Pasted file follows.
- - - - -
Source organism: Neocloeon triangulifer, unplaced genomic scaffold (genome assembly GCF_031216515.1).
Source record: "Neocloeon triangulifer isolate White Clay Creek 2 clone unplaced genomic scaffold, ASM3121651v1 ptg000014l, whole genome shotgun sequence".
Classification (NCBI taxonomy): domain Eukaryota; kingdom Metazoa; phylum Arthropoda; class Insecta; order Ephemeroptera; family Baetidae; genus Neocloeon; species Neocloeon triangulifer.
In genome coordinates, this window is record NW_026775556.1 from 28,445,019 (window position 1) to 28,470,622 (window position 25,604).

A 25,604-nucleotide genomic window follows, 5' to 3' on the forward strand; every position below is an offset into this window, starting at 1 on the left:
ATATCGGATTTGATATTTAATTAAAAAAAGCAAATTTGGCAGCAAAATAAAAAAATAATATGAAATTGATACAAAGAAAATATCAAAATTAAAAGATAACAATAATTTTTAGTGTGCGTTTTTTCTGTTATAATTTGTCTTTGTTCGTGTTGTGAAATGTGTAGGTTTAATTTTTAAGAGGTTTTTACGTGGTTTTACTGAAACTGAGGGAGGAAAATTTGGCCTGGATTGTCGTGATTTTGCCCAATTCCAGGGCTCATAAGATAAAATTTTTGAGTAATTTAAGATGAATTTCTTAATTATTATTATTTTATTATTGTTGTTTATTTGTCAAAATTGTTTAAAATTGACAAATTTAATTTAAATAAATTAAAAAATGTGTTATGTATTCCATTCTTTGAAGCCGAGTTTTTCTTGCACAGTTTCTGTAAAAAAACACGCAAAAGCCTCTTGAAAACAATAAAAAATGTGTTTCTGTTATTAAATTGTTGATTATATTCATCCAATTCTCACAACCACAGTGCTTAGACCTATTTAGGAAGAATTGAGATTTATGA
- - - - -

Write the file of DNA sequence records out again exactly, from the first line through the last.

Source organism: Neocloeon triangulifer, unplaced genomic scaffold (genome assembly GCF_031216515.1).
Source record: "Neocloeon triangulifer isolate White Clay Creek 2 clone unplaced genomic scaffold, ASM3121651v1 ptg000014l, whole genome shotgun sequence".
Classification (NCBI taxonomy): domain Eukaryota; kingdom Metazoa; phylum Arthropoda; class Insecta; order Ephemeroptera; family Baetidae; genus Neocloeon; species Neocloeon triangulifer.
In genome coordinates, this window is record NW_026775556.1 from 28,445,019 (window position 1) to 28,470,622 (window position 25,604).

A 25,604-nucleotide genomic window follows, 5' to 3' on the forward strand; every position below is an offset into this window, starting at 1 on the left:
ATATCGGATTTGATATTTAATTAAAAAAAGCAAATTTGGCAGCAAAATAAAAAAATAATATGAAATTGATACAAAGAAAATATCAAAATTAAAAGATAACAATAATTTTTAGTGTGCGTTTTTTCTGTTATAATTTGTCTTTGTTCGTGTTGTGAAATGTGTAGGTTTAATTTTTAAGAGGTTTTTACGTGGTTTTACTGAAACTGAGGGAGGAAAATTTGGCCTGGATTGTCGTGATTTTGCCCAATTCCAGGGCTCATAAGATAAAATTTTTGAGTAATTTAAGATGAATTTCTTAATTATTATTATTTTATTATTGTTGTTTATTTGTCAAAATTGTTTAAAATTGACAAATTTAATTTAAATAAATTAAAAAATGTGTTATGTATTCCATTCTTTGAAGCCGAGTTTTTCTTGCACAGTTTCTGTAAAAAAACACGCAAAAGCCTCTTGAAAACAATAAAAAATGTGTTTCTGTTATTAAATTGTTGATTATATTCATCCAATTCTCACAACCACAGTGCTTAGACCTATTTAGGAAGAATTGAGATTTATGA